handled with Excel spreadsheets that are PDF’d and emailed weekly to the sales reps. Inventory
management is becoming an issue. Today there are 100K SKUs in inventory and growing as they expand
into new repair service areas.
A small room is located in the building
at the comm utility point of presence.
A high-speed commercial grade fiber
internet termination is available but
un-used. AT&T consumer DSL plus
consumer grade switches are currently
supporting the company’s connection
to the internet. An old PC is being used
as both an FTP and a print server. The
desktop PCs are old and running
Windows 7 – some are still using CRT
monitors. The PCs are running various
older versions of MS Office and
QuickBooks is being used for the
accounting software. HR is completely
paper based with payroll outsourced
Over the past decade, the small business market has become a popular and increasingly contested market
for technology companies. While there are many definitions of what constitutes an SMB, the most
common are based on the number of employees. Generally, businesses with fewer than 100 employees
are classified as small and those with between 100 and 250 are classified as medium. The opportunity in
the SMB market is significant; however, the large number of small businesses and the low IT spend per
business makes it a difficult market to penetrate. For example, according to Compass research, there are
2.4 million businesses with fewer than 1,000 employees in the US and 2.3 million of those have fewer than
Small businesses constitute the majority of businesses worldwide and they are growing at a faster rate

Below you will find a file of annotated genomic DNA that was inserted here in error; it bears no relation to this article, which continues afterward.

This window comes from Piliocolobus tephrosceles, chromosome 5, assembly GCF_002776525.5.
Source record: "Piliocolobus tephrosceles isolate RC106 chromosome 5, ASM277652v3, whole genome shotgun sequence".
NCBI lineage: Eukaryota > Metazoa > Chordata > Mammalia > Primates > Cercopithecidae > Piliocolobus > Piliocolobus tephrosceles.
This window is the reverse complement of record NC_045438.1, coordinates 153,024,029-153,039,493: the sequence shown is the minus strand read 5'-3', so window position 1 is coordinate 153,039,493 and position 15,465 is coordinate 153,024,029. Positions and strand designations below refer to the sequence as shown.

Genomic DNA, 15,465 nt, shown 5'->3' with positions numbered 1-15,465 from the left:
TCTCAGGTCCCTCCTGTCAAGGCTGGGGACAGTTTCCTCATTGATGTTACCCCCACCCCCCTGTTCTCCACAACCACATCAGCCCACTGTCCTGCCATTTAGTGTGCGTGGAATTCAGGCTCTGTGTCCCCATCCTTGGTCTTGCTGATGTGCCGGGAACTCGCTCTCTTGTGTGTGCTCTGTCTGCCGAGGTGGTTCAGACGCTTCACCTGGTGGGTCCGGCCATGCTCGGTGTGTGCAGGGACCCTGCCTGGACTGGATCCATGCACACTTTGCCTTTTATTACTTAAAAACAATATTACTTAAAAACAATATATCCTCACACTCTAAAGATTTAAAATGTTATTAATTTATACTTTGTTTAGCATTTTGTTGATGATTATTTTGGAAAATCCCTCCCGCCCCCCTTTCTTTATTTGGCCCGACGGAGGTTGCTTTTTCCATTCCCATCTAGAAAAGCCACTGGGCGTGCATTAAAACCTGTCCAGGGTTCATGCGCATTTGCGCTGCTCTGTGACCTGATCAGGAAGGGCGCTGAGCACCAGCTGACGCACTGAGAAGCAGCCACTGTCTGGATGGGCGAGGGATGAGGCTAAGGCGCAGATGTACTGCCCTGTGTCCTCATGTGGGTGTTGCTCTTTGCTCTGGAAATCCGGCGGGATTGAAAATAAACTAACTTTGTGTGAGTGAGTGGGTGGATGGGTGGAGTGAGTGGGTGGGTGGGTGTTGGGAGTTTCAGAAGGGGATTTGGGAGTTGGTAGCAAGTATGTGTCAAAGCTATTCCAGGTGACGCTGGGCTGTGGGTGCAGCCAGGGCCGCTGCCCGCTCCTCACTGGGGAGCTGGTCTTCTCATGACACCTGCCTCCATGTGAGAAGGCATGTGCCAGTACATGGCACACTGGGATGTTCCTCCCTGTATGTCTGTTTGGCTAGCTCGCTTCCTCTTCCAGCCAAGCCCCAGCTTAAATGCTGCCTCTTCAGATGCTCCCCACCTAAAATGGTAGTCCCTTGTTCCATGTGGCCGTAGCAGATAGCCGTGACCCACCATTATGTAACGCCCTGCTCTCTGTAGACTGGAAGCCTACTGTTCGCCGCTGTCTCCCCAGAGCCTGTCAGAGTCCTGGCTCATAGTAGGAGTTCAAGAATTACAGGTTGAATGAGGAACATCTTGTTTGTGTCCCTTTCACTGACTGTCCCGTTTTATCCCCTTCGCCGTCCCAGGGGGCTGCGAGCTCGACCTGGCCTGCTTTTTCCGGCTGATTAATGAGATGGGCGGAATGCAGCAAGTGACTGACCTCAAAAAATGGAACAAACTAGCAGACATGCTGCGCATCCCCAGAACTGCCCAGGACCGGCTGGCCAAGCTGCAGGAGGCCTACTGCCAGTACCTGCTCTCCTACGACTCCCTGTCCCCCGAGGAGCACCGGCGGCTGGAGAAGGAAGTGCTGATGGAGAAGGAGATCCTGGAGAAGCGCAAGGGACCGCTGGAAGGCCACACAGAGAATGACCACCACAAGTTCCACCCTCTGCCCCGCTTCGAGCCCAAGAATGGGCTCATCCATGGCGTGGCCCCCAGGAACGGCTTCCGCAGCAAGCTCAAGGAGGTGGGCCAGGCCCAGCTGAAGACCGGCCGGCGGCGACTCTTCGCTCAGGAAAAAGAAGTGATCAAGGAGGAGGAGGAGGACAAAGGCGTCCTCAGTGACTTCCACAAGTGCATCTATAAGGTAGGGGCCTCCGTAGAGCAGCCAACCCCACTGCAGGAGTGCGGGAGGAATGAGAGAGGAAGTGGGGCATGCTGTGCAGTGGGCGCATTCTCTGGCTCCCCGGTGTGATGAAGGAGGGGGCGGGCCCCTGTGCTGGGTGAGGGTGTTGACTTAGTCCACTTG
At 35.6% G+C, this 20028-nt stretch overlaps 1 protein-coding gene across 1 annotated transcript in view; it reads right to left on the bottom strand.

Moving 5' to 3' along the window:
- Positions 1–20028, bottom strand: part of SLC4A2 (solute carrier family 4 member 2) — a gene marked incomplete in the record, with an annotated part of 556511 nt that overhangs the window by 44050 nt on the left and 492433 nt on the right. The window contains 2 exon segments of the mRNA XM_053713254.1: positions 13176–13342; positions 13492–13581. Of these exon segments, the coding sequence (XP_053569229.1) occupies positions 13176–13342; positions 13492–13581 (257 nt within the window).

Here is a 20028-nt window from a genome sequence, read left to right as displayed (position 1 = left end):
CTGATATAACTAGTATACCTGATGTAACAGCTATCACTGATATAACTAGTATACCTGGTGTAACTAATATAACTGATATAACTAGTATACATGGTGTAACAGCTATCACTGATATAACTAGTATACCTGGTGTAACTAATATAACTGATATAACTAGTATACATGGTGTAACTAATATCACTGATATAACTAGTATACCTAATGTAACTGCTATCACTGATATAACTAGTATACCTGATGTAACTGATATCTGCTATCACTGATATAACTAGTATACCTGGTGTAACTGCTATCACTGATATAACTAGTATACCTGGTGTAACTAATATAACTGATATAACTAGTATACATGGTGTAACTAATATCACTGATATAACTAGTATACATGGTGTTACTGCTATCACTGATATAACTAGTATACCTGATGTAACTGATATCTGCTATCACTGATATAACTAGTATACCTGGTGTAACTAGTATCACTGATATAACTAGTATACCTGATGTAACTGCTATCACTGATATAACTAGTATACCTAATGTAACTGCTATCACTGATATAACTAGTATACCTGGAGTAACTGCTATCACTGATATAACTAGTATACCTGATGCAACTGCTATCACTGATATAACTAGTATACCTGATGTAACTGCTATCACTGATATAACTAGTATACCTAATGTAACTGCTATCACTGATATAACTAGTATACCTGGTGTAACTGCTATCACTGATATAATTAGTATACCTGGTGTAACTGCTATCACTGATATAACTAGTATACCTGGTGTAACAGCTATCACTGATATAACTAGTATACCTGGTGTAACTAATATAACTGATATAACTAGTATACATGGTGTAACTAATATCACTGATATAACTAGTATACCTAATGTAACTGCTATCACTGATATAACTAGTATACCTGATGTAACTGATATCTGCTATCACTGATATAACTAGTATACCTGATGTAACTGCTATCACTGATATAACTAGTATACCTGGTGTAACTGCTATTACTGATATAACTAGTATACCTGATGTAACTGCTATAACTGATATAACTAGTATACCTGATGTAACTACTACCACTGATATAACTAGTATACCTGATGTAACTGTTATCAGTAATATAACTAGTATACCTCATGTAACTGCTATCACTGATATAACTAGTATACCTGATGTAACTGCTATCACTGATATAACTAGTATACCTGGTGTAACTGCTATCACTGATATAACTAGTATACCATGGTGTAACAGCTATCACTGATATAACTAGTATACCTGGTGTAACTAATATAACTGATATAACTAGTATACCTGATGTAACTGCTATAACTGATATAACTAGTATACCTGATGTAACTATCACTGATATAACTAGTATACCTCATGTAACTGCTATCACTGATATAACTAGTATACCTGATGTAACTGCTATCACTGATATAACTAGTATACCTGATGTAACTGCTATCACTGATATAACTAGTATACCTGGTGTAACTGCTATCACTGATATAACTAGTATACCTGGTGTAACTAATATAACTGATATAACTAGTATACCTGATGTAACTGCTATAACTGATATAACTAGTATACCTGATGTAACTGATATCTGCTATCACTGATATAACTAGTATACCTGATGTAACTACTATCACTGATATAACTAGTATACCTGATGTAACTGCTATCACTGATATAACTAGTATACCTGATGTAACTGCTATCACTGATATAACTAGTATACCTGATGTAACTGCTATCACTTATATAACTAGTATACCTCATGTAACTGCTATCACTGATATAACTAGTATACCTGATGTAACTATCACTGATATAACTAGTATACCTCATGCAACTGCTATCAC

than large enterprises. According to IDC, worldwide SMB IT spending continues to grow beyond the halftrillion-dollar threshold at roughly 2 percentage points over the rate of GDP. SMB IT spending will be
approaching $700 billion in 2019. In a recent market research study conducted by Compass, small business
owners identified their most important IT needs as: attracting new customers, serving existing customers
better, increasing employee productivity, lowering operating expenses, and improving collaboration
among workers. Now, more than ever, hardware and software technology companies are focusing on
providing SMBs the products they need to meet these challenges.
Technology Infrastructure Overview
As a business’s networking needs expand, the need for managed switches increases. Managed
switches are essential for larger networks and those with voice or video traffic (video conferencing) which
needs to be prioritized above data traffic to ensure high quality feeds. Another important feature on
managed switches is Power over Ethernet (PoE) used to supply power to devices such as wireless access
points or IP phones so that these devices can be installed in locations that lack easy access to a power
Routers are used to connect to the internet and to send traffic between Local Area Networks
(LANs). Routers connect physically separate networks such as office floors, different office locations or
VLANs (Virtual LANs) into one seamless network to the end users. Routers also provide additional security
and protect against denial of service attacks and other security threats.
Designing the right network architecture requires a degree of technical expertise that most SMBs do not
have in-house. As a result, the majority of managed and unmanaged switches are sold through Value
Added Resellers (VARs) who perform a network assessment to understand the business’ needs and then
design the architecture, install the network and often remotely manage the network for the SMB.
More advanced infrastructure technologies include security, Unified Communications, and wireless
Security – Most vendors today build security features into every product it sells. In addition, many vendors